The UC ANR members of this collaboration will be responsible for sharing findings from the research with local citrus growers across Southern California, the desert region, the coastal region and the San Joaquin Valley.
“In addition to the ground-breaking research that will be taking place, this project will also help us continue to generate awareness and outreach and share the advancements taking place in the research that is currently being done to help protect California's citrus industry,” said Rios, the project's lead principal investigator in California.
“This collaboration is an inspiring example of how research, industry, extension and outreach can create solutions that benefit everyone,” said Patrick J. Stover, vice chancellor of Texas A&M AgriLife, dean of the Texas A&M College of Agriculture and Life Sciences and director of Texas A&M AgriLife Research.
HLB solutions must overcome known challenges
An effective HLB treatment must avoid numerous pitfalls, Mandadi explained.
One major problem is getting a treatment to the infected inner parts of the tree. The disease-causing bacteria only infect a network of cells called the phloem, which distributes nutrients throughout a tree. Starved of nutrients, infected trees bear low-quality fruits and have shortened lifespans.
Treatments must reach the phloem to kill the bacteria. So, spraying treatments on leaves has little chance of success because citrus leaves' waxy coating usually prevents the treatments from penetrating.
Second, while the bacteria thrive in phloem, they do not grow in a petri dish. Until recently, scientists wishing to test treatments could only do so in living trees, in a slow and laborious process.
Third, orange and grapefruit trees are quite susceptible to the disease-causing bacteria and do not build immunity on their own. Strict quarantines are in place. Treatments must be tested in groves that are already infected.
Two types of potential HLB therapies will be tested using novel technologies
The teams will be working to advance two main types of treatment, employing technologies they've developed in the past to overcome the problems mentioned above.
First, a few years ago, Mandadi and his colleagues discovered a way to propagate the HLB-causing bacteria in the lab. This method involves growing the bacteria in tiny, root-like structures developed from infected trees. The team will use this so-called “hairy roots” method to screen treatments much faster than would be possible in citrus trees.
“Even though a particular peptide may have efficacy in the lab, we won't know if it will be expressed in sufficient levels in a tree and for enough time to kill the bacteria,” Mandadi said. “Viruses are smart, and sometimes they throw the peptide out. Field trials are crucial.”
The second type of treatment to undergo testing is synthetic or naturally occurring small molecules that may kill HLB-causing bacteria. Again, Mandadi's team will screen the molecules in hairy roots. A multistate team will further test the efficacy of the most promising molecules by injecting them into trunks of infected trees in the field.
A feasible HLB treatment is effective and profitable
Another hurdle to overcome is ensuring that growers and consumers accept the products the team develops.
“We have to convince producers that the use of therapies is profitable and consumers that the fruit from treated trees would be safe to eat,” Mandadi said.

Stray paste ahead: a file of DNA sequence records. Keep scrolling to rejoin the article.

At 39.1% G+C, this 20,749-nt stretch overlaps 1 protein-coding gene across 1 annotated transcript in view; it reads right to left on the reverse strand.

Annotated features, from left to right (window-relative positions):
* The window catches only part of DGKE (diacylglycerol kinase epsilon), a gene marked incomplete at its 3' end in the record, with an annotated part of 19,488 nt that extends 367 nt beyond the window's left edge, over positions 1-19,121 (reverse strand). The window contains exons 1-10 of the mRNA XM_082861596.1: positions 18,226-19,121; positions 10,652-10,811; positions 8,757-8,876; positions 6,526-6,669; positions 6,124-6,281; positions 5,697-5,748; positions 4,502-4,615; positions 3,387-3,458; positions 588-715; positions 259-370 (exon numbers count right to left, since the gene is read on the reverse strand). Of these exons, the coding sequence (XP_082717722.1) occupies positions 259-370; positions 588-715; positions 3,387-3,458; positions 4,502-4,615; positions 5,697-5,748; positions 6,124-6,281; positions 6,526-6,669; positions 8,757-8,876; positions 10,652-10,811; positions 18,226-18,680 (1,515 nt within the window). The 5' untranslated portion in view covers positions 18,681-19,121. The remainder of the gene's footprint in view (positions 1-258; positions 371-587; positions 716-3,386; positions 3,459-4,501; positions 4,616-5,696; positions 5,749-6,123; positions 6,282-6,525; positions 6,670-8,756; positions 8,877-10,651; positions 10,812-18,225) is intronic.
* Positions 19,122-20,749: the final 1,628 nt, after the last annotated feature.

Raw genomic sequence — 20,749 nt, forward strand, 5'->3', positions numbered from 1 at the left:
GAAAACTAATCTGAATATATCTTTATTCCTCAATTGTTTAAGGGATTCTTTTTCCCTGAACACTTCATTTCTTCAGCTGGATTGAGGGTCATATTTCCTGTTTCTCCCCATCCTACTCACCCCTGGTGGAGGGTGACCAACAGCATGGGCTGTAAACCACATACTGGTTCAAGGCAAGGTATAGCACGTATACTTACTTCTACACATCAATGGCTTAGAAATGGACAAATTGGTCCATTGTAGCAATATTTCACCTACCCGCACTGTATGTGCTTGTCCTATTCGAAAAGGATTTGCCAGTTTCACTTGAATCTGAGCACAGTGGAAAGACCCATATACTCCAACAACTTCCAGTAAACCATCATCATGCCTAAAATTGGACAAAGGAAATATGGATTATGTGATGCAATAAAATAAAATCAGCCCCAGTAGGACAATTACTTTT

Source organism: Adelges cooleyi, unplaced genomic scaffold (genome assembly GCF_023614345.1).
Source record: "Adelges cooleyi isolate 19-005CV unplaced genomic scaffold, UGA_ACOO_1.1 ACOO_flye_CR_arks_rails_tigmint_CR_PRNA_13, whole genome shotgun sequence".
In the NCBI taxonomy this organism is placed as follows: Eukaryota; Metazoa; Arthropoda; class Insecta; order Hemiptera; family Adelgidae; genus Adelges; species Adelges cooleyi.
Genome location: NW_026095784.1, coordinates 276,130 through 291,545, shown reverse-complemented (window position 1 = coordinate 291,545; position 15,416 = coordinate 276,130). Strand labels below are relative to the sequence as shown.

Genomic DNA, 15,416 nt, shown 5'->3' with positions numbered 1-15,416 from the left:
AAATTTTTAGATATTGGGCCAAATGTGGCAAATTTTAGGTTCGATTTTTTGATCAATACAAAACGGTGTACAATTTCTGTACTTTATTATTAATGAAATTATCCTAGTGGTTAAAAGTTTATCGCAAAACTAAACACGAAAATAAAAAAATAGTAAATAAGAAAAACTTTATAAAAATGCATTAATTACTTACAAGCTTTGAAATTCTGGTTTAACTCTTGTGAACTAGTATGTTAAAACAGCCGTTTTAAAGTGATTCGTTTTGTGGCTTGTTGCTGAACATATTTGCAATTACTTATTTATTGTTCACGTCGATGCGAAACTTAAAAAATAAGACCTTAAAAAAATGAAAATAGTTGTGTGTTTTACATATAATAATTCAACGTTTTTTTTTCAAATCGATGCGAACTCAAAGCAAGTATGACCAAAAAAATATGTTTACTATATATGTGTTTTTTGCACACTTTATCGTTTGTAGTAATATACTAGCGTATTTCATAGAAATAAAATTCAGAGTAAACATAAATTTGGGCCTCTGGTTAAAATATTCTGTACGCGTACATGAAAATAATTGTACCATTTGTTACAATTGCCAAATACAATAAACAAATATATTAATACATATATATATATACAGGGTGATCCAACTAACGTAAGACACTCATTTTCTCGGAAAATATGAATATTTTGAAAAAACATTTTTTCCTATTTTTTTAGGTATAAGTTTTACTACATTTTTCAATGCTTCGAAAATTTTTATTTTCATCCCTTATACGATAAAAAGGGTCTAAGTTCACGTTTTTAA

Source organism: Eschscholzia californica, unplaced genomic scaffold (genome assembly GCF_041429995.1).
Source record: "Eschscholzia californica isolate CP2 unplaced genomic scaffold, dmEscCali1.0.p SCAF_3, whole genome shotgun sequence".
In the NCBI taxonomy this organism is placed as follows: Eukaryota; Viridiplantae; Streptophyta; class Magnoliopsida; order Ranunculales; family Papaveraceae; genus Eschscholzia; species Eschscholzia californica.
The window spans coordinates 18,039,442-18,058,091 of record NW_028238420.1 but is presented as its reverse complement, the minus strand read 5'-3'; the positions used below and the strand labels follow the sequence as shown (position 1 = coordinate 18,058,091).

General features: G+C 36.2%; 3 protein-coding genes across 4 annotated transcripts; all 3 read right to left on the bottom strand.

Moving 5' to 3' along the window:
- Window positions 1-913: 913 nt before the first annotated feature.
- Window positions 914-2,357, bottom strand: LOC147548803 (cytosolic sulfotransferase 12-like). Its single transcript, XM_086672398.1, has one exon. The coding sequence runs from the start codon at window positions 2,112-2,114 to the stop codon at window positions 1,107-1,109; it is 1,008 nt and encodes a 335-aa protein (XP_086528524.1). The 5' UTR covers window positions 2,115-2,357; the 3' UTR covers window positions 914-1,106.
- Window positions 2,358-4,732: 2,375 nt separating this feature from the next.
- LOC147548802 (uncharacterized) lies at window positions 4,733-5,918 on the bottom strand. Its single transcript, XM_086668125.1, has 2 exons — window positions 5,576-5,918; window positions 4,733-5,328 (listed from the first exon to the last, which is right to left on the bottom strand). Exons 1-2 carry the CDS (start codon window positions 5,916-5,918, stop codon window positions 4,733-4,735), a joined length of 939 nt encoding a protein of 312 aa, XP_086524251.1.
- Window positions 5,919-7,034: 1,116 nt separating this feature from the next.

Therefore, a multistate economics and marketing team will conduct studies to determine the extent of economic benefits to citrus growers. In addition, a multistate extension and outreach team will use diverse outlets to disseminate project information to stakeholders. This team will also survey growers to gauge how likely they are to try the treatments.
“The research team will be informed by those surveys,” Mandadi said. “We will also engage a project advisory board of representatives from academia, universities, state and federal agencies, industry, and growers. While we are doing the science, the advisory board will provide guidance on both the technical and practical aspects of the project.”
Project team members:
—Kranthi Mandadi, Texas A&M AgriLife Research.
—Mike Irey, Southern Gardens Citrus, Florida.
—Choaa El-Mohtar, University of Florida Institute of Food and Agricultural Sciences, Citrus Research and Education Center.
—Ray Yokomi, USDA-Agricultural Research Service, Parlier, California.
—Ute Albrecht, University of Florida IFAS Southwest Florida Research and Education Center.
—Veronica Ancona, Texas A&M University-Kingsville Citrus Center.
—Freddy Ibanez-Carrasco, Texas A&M AgriLife Research, Department of Entomology, Weslaco.
—Sonia Irigoyen, AgriLife Research, Texas A&M AgriLife Research and Extension Center at Weslaco.
—Ariel Singerman, University of Florida IFAS Citrus Research and Education Center.
—Jinha Jung, Purdue University, Indiana.
—Juan Enciso, Texas A&M AgriLife Research, Department of Biological and Agricultural Engineering, Weslaco.
—Samuel Zapata, Texas A&M AgriLife Extension, Department of Agricultural Economics, Weslaco.
—Olufemi Alabi, Texas A&M AgriLife Extension, Department of Plant Pathology and Microbiology, Weslaco.
—Sonia Rios, University of California Cooperative Extension, Riverside and San Diego counties.
—Ben Faber, University of California Cooperative Extension, Ventura, Santa Barbara and San Luis Obispo counties.
—Greg Douhan, University of California Cooperative Extension, Tulare, Fresno and Madera counties.
Growing up, my parents told us stories of how as kids, they kept from starving during the Great Depression by not letting anything edible go to waste. To stay alive, they learned to eat beef tripe (stomach lining), chicken feet, cow tongue and other things not normally consumed. It was their stories that got me interested in learning about and sharing information on parts of fruits and vegetables normally discarded that can be preserved and eaten. Examples include citrus peel and watermelon rind.